Caravanning with kids in tow
Words by Nathan Pittam
It’s hard to know what I want to write about on any given month. I'm new to this, you see, and I'm absolutely convinced that even under-seasoned caravanners among you will know far more that I do, and possibly ever will do – although I have watched a fair amount of the content of The Trudgians on YouTube – and the videos and books of the late great John Wickersham which must give me some brownie points within the community.
In previous articles, I have gone through caravan purchasing and towing, so it seems logical that this month should be about the sites that we have chosen in our first year of caravanning. I don’t know about you but we are already planning for 2021 even though I’m writing this at the end of August 2020.
By the time you read this in October, there is a good chance that our caravan will be hibernating along with the fifth member of our family, Norm the tortoise, and we will have a relatively full itinerary for 2021.
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I’ve mentioned in previous columns that the sites that we choose for weekends and weeks away ideally need to be within a two-hour radius of our storage site which, for us, encompasses pretty much all of East Anglia and the very edge of the East Midlands.
I think we often beat ourselves up about the need to go far and go adventurous but we neglect the fact that to a toddler, a caravan site five miles up the road is often enough.
Believe it or not we have actually done this – our first trip post lockdown was to the Camping and Caravanning Club site at Polstead Heath in Suffolk, which was about three minutes away from an office that I worked at for nearly a decade and about 25 minutes from home.
It was a great little trip away and for the kids it could have been the other side of the country – bottom line is, don’t beat yourself up about not taking that long overland trip to Slovenia or Spain that is oft touted in these magazines, although obviously they do look amazing.
It goes without saying that we look for good, clean facilities especially in these times of Covid-19 but we want a route to site that is not overly taxing to tow. One key bit of advice that I would like to give in a Mr Miyagi voice is “caravanner should not to rely on a sat-nav to get you to your destination”.
I’ve spent many an hour checking our in-car sat-nav to make sure we aren’t being pushed onto a single-track road with grass down the middle where you are likely to meet one of John Deere’s beasts – perhaps this is an East Anglian thing?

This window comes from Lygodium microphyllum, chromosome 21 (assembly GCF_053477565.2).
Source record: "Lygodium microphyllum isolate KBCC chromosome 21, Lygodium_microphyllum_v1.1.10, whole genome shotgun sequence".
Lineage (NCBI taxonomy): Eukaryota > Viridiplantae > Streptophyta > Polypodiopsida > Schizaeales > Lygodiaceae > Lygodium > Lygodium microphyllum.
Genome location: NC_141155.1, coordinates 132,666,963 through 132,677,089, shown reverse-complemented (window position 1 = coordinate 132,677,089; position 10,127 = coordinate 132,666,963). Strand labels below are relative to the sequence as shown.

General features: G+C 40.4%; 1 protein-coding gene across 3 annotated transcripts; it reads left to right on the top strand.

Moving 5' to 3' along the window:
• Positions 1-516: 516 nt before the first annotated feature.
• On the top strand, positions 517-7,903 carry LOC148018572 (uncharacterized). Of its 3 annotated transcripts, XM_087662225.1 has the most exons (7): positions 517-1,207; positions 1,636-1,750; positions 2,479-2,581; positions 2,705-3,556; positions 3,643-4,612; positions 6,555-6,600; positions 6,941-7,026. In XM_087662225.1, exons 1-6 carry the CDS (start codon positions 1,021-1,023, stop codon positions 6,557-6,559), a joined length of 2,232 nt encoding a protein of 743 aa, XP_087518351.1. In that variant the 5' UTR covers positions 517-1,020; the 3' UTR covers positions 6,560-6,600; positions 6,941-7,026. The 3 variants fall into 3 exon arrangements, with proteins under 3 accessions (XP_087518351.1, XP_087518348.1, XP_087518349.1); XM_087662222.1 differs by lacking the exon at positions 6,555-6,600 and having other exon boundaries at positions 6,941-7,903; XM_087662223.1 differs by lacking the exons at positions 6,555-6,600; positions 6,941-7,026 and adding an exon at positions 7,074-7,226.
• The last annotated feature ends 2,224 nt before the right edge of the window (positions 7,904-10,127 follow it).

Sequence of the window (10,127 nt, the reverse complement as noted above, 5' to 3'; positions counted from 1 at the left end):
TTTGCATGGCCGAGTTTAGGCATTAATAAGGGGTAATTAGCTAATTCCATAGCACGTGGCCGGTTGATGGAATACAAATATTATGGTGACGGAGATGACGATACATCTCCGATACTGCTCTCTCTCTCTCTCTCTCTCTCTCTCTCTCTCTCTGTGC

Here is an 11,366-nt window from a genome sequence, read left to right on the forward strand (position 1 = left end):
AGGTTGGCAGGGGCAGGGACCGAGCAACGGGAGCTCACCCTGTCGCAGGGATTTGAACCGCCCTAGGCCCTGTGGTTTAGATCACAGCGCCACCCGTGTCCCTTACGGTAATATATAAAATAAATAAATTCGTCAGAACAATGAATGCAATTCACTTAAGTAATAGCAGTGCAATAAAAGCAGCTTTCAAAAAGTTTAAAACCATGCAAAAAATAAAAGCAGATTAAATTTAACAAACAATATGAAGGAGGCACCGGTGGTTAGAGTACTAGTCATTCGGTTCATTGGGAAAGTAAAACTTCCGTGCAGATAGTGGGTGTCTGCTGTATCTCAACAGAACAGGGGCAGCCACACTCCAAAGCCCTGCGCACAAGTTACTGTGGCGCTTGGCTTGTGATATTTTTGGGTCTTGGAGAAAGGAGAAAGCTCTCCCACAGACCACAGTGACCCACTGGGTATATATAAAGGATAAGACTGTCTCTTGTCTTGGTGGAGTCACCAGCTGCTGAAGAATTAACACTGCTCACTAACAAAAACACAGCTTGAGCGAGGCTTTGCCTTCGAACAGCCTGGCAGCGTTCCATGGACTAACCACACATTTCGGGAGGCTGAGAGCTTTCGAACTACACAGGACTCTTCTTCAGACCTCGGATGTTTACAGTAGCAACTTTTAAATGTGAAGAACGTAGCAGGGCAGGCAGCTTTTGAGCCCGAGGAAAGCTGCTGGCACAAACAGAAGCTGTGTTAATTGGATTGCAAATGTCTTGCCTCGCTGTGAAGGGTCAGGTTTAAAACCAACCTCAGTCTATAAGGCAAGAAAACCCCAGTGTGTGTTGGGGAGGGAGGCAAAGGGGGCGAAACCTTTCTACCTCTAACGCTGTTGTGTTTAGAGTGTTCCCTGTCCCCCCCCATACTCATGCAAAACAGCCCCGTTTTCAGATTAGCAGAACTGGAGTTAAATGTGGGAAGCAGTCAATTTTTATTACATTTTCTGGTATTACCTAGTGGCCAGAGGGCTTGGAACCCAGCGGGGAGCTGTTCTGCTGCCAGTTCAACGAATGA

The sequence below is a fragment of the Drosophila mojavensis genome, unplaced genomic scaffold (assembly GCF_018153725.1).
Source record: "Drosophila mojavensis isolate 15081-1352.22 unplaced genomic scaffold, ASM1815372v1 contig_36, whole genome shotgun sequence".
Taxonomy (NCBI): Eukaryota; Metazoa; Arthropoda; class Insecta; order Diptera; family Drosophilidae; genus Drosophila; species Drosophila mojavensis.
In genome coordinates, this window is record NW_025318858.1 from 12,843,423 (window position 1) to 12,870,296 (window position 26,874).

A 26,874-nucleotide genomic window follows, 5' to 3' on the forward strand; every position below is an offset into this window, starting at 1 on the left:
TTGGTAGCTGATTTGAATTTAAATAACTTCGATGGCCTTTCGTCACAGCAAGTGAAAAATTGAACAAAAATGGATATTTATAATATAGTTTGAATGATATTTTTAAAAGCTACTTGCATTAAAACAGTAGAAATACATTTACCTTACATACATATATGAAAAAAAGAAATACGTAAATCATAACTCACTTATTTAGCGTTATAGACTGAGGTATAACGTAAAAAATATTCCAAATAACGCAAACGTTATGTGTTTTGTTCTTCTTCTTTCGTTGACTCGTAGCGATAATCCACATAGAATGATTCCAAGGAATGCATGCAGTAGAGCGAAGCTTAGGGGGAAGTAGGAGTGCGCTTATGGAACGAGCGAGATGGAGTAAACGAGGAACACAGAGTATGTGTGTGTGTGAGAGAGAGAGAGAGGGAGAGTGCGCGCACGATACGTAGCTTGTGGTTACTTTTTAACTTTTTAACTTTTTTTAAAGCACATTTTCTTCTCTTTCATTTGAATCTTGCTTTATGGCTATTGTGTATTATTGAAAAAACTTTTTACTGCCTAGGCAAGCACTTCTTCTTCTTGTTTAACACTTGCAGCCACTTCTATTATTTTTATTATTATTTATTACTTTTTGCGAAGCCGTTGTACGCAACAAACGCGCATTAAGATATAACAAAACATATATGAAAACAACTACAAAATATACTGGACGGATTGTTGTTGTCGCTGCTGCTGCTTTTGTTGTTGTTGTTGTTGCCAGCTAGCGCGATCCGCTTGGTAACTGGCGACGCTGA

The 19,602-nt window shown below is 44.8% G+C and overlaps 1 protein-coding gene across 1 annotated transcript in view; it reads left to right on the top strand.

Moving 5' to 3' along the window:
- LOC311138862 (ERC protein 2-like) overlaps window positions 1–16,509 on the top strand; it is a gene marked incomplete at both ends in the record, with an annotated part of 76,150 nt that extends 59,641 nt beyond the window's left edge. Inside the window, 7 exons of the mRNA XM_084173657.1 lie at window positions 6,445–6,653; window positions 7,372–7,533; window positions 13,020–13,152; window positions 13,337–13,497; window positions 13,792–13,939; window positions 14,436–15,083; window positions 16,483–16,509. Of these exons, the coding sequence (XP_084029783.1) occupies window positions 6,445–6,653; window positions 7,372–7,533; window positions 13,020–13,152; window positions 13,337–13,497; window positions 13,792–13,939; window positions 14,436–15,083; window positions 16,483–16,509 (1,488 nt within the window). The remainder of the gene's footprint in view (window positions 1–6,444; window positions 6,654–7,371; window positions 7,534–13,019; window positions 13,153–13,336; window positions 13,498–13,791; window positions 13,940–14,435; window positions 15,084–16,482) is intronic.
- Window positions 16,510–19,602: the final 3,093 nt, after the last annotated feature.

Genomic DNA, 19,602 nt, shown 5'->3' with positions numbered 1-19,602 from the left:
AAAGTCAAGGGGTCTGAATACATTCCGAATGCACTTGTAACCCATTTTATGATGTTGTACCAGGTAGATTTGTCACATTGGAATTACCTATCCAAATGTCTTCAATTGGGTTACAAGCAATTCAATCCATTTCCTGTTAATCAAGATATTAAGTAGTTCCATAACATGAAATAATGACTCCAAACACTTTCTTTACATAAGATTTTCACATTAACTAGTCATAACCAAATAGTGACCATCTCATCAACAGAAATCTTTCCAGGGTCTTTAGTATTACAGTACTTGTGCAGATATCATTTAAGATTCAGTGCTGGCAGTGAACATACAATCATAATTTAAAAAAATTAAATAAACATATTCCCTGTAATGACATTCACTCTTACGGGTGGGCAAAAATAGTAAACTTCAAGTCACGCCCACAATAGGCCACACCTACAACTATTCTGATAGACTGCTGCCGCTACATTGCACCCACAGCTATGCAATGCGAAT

Everything else is largely chosen for the children. We are not (yet) looking for facilities like outdoor swimming pools and evening entertainment as it's largely ‘lights out’ in the Pittam caravan by about 8pm when the bunks go up and the hopelessly optimistic privacy curtain is drawn.
Whoever dreamt up the privacy curtain could never have had children, met children, or met anyone that had ever met children. We are looking for open spaces for kite flying and general tearing about. We found that having some farm animals nearby has always held a fascination for the children, even if it’s a small collection of chickens cooped up nearby – a horse is always a bonus.
Play equipment has not been a major consideration for 2020 caravanning given that most has been taped up and was off limits but normally we would also be looking for a great playground, although I would be wary about being pitched immediately opposite the play area unless you like your wake-up call to be the 6am need for a go on a swing or slide.
To put it simply we are looking for small, well-maintained campsites and to be honest we are exceptionally lucky having some great Club and independent sites within our striking distance.
We have learnt that you should never underestimate a child’s passion for even the smallest adventure, so we have found that campsites on the edge of woodlands are great for small expeditions into the unknown and bug collection. Even the most mundane-looking woodland gave rise to stories about wild animals, woodland folk and hide and seek.
Margot can actively role play in these settings for hours on end with the three of us in tow. Ben is increasingly keen to get involved in such games and you can see his imagination sparking away, too, and as soon as he is up on his feet, I am sure that he will get stuck in.
For children that are growing up in a digital age I think this kind of exposure is not only desirable but essential. Don’t get me wrong, we aren’t Amish – we have a TV in the caravan, an impressive transportable DVD collection including all the CBeebies greats and a Kindle Fire for rainy days but I never underestimate the power of turning off and heading out.
You need to channel your inner Enid Blyton on the days when the sun shines.
I suppose what I am saying is that, after 12 months we have come to see our caravan as the place to have adventures and allow freedom.
So much so that we have traded in our 14-year-old Abbey and have upgraded to a much newer Bailey Pursuit. This is no longer a trial; we are in it for the long haul.
I am one of you (only without the knowledge, tools, general capability, or practical skills).
Follow the Pittams’ adventures on Instagram at @shed_pulling_with_kids